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Upcoming Conference to address product approval process.

Press Release Summary:

MCAA is proposing 1-day conference for representatives of third-party testing laboratories (NTRLs) and MCAA member companies. Areas of concern include internal processes/efficiencies at NRTLs, timeliness of approvals, cost of testing, and training. Available resources to perform testing or evaluations, and willingness of agencies to work as a partner are also an issue.

Original Press Release:

MCAA Members to Consider Issues in the Product Approval Process

The Measurement, Control & Automation Association is an industry association whose member
companies design, manufacture and sell instrumentation and equipment used by American industries
that demand product compliance that must be certified by third-party testing laboratories (NRTLs).
Member companies have noted that while product design and life cycles have shortened, the third party
approval process has become increasingly complex, expensive and time consuming.

The Association believes that there is an ever-widening disconnect between the business practices of
the NRTLs and the testing and certification needs of instrumentation companies and their customers.
Acting on the belief that the Association can be a catalyst to bring the parties together in a process
intended to enhance the competitiveness of member companies, the Association is proposing a one-day
conference to be held between July and October 2007. Representatives of each testing laboratory (the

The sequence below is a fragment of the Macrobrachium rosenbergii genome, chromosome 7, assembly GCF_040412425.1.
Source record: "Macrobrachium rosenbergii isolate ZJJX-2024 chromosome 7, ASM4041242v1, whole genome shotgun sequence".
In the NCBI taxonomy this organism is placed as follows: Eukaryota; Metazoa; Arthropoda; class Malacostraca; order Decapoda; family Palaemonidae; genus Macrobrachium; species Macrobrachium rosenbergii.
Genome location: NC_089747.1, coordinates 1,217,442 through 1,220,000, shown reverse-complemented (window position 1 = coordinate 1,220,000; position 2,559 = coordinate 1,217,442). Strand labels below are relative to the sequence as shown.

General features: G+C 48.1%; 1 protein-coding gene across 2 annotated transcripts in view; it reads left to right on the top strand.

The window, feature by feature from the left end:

NRTLs) will be asked to attend along with MCAA members. A structured dialog will be laid out so
that MCAA companies can learn how to approach the approval process to minimize delays and
unforeseen expenses. Similarly, MCAA members will have the opportunity to air issues with regard to
communication, delays and rising costs and see whether these laboratories can develop a better
business plan with regard to the products of our industry.

The background of this endeavor is that during MCAA industry events member representatives began
to discuss increasing time delays and higher costs through the major agencies they were using to get
both domestic and international approvals on new products. As a result, MCAA gathered comments
from a broad cross-section of its membership about their experience with the product approval
certification process, primarily through NRTLs as certified by the Occupational Health & Safety
Administration (OSHA).

The process was, perhaps, best described by one instrumentation manufacturer, "It is very much like
going to the dentist." Areas of concern by MCAA members centered in four main areas:

1. Internal Processes/Efficiencies at NRTLs. Many members noted the difficulty they had in
communicating about the approval process. They noted "old processes" which hinder efficiency
and especially pointed to the inability of the agencies to fix a reliable schedule for project